lab, offering orientation, instruction, drilling, testing, and learning
The field of adult literacy has been negatively affected by the lack
of meaningful program evaluations at state, institutional and program levels.
As Chisman notes, "the lack of adequate measurement tools also means that
we have only very crude ways to assess the abilities or progress of individual
learners, to evaluate the effectiveness of programs, or to measure the
progress of the nation as a whole toward national goals." Padak and Padak
(1991, p. 374) cite three recent surveys which indicate that "evaluations
are either seldom undertaken or are reported in ways that make meaningful
interpretation difficult." Community colleges can make a major contribution
to the field of adult literacy by conducting program evaluations that will
answer important questions about program participants, such as the length
of time they persist, the amount of in-class and out-of-class time they
devote to learning, and the number of people who are actually learning
according to specific attainable measures.
Padak and Padak's model for program evaluation includes variables related
to the personal and academic growth of program participants and the value
added to the quality of their lives. The model also identifies program
characteristics to be considered in the evaluation, including personnel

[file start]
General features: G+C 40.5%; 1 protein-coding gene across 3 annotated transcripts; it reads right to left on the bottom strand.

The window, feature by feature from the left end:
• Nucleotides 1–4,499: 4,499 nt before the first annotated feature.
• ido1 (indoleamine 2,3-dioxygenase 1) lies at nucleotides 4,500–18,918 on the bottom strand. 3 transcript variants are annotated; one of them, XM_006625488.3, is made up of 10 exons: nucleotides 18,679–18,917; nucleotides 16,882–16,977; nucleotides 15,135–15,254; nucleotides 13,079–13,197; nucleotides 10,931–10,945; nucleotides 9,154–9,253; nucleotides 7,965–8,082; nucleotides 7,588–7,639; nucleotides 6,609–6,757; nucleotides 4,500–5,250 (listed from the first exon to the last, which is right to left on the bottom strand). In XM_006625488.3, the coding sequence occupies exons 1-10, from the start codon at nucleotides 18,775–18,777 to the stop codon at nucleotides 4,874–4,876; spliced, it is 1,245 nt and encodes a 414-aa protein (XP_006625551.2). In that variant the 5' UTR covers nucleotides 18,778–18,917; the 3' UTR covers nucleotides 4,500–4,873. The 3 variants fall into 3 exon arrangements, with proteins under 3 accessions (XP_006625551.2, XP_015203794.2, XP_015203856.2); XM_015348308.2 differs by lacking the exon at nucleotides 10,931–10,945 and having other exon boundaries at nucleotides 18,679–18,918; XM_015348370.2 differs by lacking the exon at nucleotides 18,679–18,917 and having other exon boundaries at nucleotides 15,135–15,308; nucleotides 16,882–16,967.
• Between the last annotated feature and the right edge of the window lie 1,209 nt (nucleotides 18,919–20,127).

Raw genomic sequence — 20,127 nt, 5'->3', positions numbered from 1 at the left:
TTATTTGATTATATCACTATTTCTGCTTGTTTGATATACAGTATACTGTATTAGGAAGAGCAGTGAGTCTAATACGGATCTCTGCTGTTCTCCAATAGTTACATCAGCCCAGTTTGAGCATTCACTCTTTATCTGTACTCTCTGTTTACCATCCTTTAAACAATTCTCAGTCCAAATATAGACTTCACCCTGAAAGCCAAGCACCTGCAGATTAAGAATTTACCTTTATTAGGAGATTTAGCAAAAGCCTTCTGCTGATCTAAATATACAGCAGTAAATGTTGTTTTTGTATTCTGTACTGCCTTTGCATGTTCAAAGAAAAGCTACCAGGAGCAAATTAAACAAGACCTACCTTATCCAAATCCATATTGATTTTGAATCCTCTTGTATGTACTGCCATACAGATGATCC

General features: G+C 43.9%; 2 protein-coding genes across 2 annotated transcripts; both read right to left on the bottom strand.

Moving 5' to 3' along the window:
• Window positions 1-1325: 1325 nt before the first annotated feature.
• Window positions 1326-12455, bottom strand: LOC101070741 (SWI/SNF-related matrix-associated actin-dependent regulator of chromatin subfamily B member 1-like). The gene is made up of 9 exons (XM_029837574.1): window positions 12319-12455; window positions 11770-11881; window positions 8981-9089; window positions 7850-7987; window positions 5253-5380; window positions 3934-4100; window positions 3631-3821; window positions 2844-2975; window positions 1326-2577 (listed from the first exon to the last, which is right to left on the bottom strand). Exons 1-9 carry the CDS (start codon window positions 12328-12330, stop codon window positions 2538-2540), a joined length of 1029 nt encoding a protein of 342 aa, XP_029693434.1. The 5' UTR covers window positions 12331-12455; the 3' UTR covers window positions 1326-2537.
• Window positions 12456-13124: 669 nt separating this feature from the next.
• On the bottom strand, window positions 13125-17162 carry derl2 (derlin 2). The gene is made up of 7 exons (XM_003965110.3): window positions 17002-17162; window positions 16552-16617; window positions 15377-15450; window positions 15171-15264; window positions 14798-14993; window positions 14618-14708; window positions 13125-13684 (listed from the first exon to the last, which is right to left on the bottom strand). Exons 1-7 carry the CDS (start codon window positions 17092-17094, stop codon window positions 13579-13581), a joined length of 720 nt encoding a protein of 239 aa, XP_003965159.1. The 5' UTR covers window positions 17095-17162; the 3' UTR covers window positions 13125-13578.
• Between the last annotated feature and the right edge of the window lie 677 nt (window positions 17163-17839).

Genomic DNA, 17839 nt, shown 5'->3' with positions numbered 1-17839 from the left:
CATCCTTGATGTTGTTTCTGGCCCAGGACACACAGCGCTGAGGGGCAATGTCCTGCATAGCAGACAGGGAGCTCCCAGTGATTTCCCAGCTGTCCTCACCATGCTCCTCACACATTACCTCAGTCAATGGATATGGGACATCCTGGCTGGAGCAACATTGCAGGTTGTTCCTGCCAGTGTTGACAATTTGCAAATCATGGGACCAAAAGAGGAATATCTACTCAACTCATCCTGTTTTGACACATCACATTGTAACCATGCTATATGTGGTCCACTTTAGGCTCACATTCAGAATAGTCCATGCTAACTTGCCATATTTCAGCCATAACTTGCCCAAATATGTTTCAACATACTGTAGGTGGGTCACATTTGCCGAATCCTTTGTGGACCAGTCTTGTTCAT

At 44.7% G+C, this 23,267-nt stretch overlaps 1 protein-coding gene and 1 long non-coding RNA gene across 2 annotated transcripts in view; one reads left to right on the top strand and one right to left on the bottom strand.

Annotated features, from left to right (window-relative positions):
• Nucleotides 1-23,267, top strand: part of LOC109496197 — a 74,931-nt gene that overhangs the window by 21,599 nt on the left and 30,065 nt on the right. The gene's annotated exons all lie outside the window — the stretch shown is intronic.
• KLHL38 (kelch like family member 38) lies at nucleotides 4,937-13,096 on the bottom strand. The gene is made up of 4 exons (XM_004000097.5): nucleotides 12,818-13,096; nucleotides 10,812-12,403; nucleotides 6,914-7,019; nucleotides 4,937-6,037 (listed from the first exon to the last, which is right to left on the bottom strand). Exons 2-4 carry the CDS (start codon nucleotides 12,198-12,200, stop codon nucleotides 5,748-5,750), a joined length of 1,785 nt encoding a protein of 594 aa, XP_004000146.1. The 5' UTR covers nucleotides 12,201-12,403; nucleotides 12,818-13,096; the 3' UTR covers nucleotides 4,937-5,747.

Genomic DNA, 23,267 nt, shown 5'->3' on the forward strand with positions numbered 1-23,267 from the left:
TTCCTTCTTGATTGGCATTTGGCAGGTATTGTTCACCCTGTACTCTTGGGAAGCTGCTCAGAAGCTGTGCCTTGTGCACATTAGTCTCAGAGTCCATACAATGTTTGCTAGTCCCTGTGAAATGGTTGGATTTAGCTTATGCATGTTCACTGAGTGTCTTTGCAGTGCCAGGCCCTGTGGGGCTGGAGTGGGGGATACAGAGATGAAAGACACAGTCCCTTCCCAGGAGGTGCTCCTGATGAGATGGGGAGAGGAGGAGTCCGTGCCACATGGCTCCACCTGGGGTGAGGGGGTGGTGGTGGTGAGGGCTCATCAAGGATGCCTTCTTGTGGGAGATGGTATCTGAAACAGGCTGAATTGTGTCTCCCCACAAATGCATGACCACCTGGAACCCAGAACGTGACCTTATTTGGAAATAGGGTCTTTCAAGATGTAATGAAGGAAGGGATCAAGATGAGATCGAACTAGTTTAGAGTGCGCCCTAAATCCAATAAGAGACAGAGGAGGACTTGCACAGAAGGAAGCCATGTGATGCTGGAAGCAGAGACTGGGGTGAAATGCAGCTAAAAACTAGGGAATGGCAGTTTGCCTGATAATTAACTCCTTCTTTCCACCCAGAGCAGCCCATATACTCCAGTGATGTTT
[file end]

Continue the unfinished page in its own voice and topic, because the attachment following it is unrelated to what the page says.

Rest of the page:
qualifications, collaborative networks, student-teacher relations, and
program content. The remaining components of the model relate to external
factors, such as financial gains afforded participants, returns on investment,
and rate of participation.
Community colleges are in an ideal position to play a significant role
in combating the nation's literacy problem. To do so, however, will require
additional leadership and funding from state and federal sources; the recruitment
and training of faculty to work with students reading below the fifth-grade
level; the provision of transportation, child care, textbooks, and other
services to overcome the barriers to education faced by many illiterate
adults; and a more flexible manner of delivering instruction that allows
students to progress at their own pace (Stevens and Piland, 1987). Even
without meeting all of these conditions, community colleges can have an
impact on literacy in their communities by joining forces with other agencies,
institutions, and groups.
Askov, Eunice N.; Clark, Cindy Jo. "Using Computers in Adult Literacy
Instruction." Journal of Reading; v36 n4 p434-437 March 1991.
Bailey, Charles; Rentz, William D. The Center for Advancing Technology
Succeeds with New Literacy Program. Yancyville, NC: Center for Advancing
Technology, Piedmont Community College, 1989. 9pp. (ED 311 948)
Chisman, Forrest P. Jump Start: The Federal Role in Adult Literacy:
Final Report on The Project on Adult Literacy. Southport, Conn.: Southport
Institute for Policy Analysis, 1989. 47pp. (ED 302 675)
Clymer, Carol. "Literacy Education Action." Unpublished manuscript,
1989. 8pp. (ED 316 058)
Keefe, Donald; Meyer, Valerie. "Profiles of and Instructional Strategies
of Adult Disabled Readers." Journal of Reading; v31 n7 p614-619 April 1988.
Mikulecky, Larry. "National Adult Literacy and Lifelong Learning Goals."
Phi Delta Kappan; v72 n4 p304-309 December 1990.
Padak, Nancy D.; Padak, Gary M. "What Works: Adult Literacy Program
Evaluation." Journal of Reading; v34 n5 p374-379 February 1991.
South Plains College. LIFE: Literacy is for Everyone. Final Report.
Lubbock, Tex.: Author, 1988. 150pp. (ED 298 335)
Stevens, Larry P.; Piland, William E. "Adult Illiteracy and the Role
of the Community College." Community College Review; v15 n3 p48-54 Winter